The woman known as Jane Doe Number 5 in Independent Counsel Kenneth Starr's impeachment report to Congress has gone on the record in an interview with the Wall Street Journal claiming that Clinton sexually assaulted her in 1978 when he served as attorney general of Arkansas.
In the first published account of the alleged incident, the former Clinton campaign worker describes a meeting in his hotel room in which Clinton held her down forcibly on a bed and bit her lips while engaging in sexual intercourse.
After the encounter, she says in Friday's edition of the Journal, Clinton told her not to worry because he was sterile. When she was leaving the room, he looked at her bruised face and, according to Juanita Broaddrick, said: "You better put some ice on that."
The account as told by Dorothy Rabinowitz of the Wall Street Journal, begins back on a day in 1978 when Attorney General Bill Clinton visited a nursing home owned by Broaddrick, who had been working on Clinton's campaign for governor. During this visit, Clinton invited her to come to his campaign headquarters whenever she was next in Little Rock.
As it happened, Broaddrick was in Little Rock for a nursing home seminar the following week and called the campaign headquarters to set up a meeting with Clinton. They arranged to meet for coffee in the cafe of the Camelot hotel where she was staying. Clinton pointed out that the environs were a bit noisy, according to Broaddrick, and recommended they adjourn to her room and have coffee there.
It was in the hotel room, after Broaddrick had rebuffed an advance by Clinton, that he got her onto the bed and forced her to have sex, she told the Journal in a detailed account.
Her friend, Norma Rogers, a nurse who had accompanied Broaddrick to the seminar, found her on the bed in what she described in an interview as a state of shock -- her lip swollen, mouth bruised, and her pantyhose torn at the crotch. According to Rogers, Broaddrick repeatedly said, "I can't believe what happened," as she continued to lay stunned on the bed.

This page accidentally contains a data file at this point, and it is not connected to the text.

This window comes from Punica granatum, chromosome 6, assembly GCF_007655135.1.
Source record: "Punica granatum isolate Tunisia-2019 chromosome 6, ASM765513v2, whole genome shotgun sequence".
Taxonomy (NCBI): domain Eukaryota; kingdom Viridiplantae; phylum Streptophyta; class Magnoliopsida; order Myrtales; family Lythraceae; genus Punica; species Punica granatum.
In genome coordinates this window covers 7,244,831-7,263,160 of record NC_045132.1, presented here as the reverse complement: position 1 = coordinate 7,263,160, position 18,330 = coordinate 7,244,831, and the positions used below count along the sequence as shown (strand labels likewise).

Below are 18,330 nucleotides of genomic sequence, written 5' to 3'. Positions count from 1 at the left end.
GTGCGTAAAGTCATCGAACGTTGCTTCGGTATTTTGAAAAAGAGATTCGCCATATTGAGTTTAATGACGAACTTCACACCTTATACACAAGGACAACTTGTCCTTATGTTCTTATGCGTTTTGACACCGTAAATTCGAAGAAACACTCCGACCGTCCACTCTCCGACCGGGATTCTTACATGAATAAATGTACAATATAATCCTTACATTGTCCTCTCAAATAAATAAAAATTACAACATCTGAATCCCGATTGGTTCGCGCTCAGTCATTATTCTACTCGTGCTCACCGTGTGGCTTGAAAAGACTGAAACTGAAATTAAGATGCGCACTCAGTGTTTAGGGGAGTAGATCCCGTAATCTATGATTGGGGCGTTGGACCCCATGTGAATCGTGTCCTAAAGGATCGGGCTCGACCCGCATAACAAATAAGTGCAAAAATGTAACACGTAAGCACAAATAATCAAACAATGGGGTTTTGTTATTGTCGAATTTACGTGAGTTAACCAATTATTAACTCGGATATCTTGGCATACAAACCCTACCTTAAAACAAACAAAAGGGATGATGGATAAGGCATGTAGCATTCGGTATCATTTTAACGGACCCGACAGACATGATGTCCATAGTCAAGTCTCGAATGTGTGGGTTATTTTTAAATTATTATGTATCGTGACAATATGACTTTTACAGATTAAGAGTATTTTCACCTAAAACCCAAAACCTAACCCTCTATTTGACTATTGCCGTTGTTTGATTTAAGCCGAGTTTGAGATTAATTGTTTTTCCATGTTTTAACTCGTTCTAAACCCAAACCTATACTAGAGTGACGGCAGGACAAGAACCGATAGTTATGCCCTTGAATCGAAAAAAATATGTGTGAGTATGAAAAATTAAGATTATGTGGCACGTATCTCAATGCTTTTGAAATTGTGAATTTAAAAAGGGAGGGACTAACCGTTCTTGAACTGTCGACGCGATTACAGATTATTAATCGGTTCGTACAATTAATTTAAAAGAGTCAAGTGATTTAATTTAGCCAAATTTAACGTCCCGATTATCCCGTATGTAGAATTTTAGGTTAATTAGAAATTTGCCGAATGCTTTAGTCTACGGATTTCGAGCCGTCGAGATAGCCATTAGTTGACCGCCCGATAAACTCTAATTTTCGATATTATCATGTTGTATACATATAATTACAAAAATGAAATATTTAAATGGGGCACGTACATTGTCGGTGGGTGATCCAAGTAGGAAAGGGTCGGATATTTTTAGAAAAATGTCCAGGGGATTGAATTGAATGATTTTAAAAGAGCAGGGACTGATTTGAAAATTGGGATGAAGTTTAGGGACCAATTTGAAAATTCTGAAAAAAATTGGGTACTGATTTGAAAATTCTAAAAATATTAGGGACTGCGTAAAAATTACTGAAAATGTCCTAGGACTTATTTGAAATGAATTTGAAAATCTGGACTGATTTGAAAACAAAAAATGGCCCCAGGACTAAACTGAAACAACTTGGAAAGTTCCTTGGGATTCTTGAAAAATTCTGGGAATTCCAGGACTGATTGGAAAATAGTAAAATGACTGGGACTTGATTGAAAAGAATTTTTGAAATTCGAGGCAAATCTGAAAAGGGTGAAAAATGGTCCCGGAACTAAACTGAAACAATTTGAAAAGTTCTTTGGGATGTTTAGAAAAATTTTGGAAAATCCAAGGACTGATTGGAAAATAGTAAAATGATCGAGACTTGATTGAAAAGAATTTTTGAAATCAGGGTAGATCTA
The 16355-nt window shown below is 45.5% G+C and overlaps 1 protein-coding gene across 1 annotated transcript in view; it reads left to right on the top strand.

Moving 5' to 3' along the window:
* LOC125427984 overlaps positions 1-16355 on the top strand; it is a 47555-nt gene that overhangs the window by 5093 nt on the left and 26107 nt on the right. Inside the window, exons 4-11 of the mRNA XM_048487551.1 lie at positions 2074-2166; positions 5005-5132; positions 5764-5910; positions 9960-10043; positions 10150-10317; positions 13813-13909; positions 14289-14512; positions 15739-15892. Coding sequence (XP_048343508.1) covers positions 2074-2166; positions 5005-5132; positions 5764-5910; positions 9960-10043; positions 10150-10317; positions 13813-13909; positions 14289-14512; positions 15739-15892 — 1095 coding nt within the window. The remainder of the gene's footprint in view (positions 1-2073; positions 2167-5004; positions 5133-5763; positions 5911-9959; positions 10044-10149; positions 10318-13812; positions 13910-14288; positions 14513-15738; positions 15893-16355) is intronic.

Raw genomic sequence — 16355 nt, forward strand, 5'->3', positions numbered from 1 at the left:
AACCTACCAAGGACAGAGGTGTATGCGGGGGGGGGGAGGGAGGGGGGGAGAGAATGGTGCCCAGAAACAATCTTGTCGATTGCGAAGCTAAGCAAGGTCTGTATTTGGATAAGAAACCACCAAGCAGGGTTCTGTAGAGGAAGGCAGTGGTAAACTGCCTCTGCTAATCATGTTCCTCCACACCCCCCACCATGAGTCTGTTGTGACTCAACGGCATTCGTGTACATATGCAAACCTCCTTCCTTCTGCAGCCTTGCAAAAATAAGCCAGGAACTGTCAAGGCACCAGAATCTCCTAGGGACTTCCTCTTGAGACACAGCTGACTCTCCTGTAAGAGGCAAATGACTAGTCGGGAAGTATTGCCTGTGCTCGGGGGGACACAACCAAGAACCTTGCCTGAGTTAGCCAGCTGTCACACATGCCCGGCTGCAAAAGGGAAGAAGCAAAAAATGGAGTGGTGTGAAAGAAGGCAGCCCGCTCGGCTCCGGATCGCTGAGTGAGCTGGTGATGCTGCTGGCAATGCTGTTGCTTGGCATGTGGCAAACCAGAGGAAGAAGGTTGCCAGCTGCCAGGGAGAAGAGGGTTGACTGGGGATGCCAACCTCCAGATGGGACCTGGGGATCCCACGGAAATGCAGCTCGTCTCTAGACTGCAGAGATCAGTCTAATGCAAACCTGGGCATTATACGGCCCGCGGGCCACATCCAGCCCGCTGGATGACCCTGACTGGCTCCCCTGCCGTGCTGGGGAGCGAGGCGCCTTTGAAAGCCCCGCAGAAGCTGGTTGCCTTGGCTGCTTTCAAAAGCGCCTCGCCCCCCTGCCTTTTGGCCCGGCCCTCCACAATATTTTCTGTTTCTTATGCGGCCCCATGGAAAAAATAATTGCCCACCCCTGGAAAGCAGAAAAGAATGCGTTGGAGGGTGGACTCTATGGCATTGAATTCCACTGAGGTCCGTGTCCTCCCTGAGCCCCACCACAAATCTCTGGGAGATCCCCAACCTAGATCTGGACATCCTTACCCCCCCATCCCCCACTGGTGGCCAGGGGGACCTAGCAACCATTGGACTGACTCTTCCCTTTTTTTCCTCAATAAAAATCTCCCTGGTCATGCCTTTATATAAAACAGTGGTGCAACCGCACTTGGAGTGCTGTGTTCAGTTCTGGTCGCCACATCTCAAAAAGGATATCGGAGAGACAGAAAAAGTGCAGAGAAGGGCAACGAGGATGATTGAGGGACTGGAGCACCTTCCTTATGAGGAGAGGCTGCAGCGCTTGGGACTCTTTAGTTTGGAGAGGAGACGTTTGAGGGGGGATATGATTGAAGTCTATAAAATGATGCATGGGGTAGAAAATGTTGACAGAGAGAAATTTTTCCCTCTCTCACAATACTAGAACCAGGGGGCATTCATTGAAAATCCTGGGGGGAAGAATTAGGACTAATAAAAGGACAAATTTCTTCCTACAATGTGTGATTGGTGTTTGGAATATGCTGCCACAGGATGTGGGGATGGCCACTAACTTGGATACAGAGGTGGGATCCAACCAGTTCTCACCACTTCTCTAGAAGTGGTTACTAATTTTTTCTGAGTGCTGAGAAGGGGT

In an interview Friday with The Associated Press, Broaddrick said she never went to the police about the incident "because of the mentality of the '70s. There I was, I was married, I was also in a relationship with another man, and ... I was there alone in a hotel room with the attorney general and I didn't think anyone would possibly believe me."
Asked why she was telling her story now, she told AP that she was doing it to counter rumors that she had been bribed and intimidated to hush the account. Initially, she had signed a false affidavit after being approached by the Paula Jones lawyers, swearing that there was no sexual assault involved in the meeting between herself and Clinton, wanting to steer as far from the past as possible, but then came Independent Counsel Kenneth Starr's investigation.
Broaddrick's son, Kevin, advised his mother to recant her previous statements and tell the whole truth. "[T]his was another whole level," he said in an interview. "She knew it was one thing to lie in a civil trial so she could get away from all this, but another to lie to federal prosecutors and possibly a grand jury."
Thus, after working a deal of immunity with the independent counsel's office, Broaddrick recanted the version of the story contained in her previously signed affidavit, and told a different story -- that the sexual advances by Clinton that day were far from consensual.
After years of avoiding the media -- since 1992 when the first rumors of the story began to surface -- Broaddrick decided to do an interview with NBC. The interview took place on January 20, but NBC, once in possession of the story, didn't seem to know what to do with it. As Broaddrick had heard, her interview was slotted to run on the January 29 episode of "Dateline," but didn't.
In fact, a significant stir was created over the interview when Anchor Tom Brokaw threatened to resign if the interview was aired. As NBC's Lisa Myers, who had interviewed Broaddrick, told her, "The good news is you're credible. The bad news is you're very credible."
It was after NBC had let her "hang out to dry," as Broaddrick termed it, that she turned to the Wall Street Journal to give her story.
White House Spokesman Joe Lockhart dismissed the story by alluding to the Journal's editorial page as having run spurious allegations of the President in the past. The president's lawyer, David Kendall, denied the story entirely, asserting that "Any allegation that the president assaulted Mrs. Broaddrick more than 20 years ago is absolutely false."
"Beyond that," Kendall concluded, "we're not going to comment."
As for NBC, the network is currently maintaining that it has not released Broaddrick's story, and will not, until it certain the story is solid -- "[a] heartening testimony to the elevated standards of journalism that have now apparently seized the network," Rabinowitz editorialized in the Journal's account. NBC has declined to comment on any plans to air it.
About the president, Broaddrick says, "I don't have an agenda where he is concerned. I could care less what happens to the man." In an interview with the Washington Post published Saturday, she said she did not think it was wrong to keep silent in 1978, but wishes she had come forward in 1992.
And as for going public now, she told the Post, "I feel like I have gotten the biggest weight off my shoulders...."